As a strong El Nino weakens, the weather across the Lower 48 will change. In much of the East, a hot summer is in store. Warm temperatures lead to a decrease in an air density, which in turns leads to a batted baseball to be able to travel further.
3 Month Forecast from NOAA for May, June and July
Rain and thunderstorms will dominate the pattern in the central and southern Plains.
Rain forecast for the same time period. Notice all the above average in the southern Plains
In general, in summer the wind for much of the East is out out of the southwest. Air from where the rain and thunderstorms fall in the Plains will be pushed into the Big Cities of the Midwest and East where there are many MLB stadiums (Chicago, Detroit, Cincinnati, Cleveland, Washington, Baltimore, Philadelphia, New York City and Boston). Because of this rain, this warm will also contain alot of water vapor, in everyday language we call this air humid.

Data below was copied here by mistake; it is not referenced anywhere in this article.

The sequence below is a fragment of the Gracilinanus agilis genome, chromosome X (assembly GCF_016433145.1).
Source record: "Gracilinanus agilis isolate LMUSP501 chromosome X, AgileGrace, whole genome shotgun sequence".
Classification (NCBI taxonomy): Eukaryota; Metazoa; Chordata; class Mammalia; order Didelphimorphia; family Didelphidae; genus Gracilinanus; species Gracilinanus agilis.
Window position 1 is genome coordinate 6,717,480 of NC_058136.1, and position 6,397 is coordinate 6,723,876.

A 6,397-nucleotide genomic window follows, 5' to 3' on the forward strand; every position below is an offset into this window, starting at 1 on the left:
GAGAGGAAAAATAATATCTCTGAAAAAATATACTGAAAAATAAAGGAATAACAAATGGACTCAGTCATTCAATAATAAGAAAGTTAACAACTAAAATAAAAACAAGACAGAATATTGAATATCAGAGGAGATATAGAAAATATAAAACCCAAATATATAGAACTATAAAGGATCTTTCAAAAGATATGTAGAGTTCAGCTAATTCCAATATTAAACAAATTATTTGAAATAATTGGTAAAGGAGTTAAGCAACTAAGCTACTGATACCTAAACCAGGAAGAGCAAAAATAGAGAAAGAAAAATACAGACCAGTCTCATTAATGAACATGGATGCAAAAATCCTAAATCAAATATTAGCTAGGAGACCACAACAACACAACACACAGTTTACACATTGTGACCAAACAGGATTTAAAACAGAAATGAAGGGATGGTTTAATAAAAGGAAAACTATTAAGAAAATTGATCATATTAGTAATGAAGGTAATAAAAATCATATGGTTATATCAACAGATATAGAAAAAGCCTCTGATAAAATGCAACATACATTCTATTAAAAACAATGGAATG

Not only does warm air lead to low air density, humid air does so as well. This combination of warm and humid air will lead to conditions that favor offensive outbursts. In addition to warmth and humidity, many ballparks in the East and Midwest (Fenway Park comes to mind) are built so that a southwest or south wind blows out and further helps batters.
Another factor to consider is that many of the mentioned teams play more road games than home games early in the season since the MLB schedule makers know the weather is often bad early in the spring. For example, the Cubs have played 15 road games as compared to 10 home games. That means that more home games than road games must be played during the summer in many of these cities. Of course, this is not true for all of these teams. The Red Sox have played 15 home games compared to only 11 on the road.
Already we have seen more home runs hit per game than the previous two seasons. Please see CBS Sports for the exact numbers and possible explanations. Will the warm and humid weather help this pattern continue? I do not think it can hurt!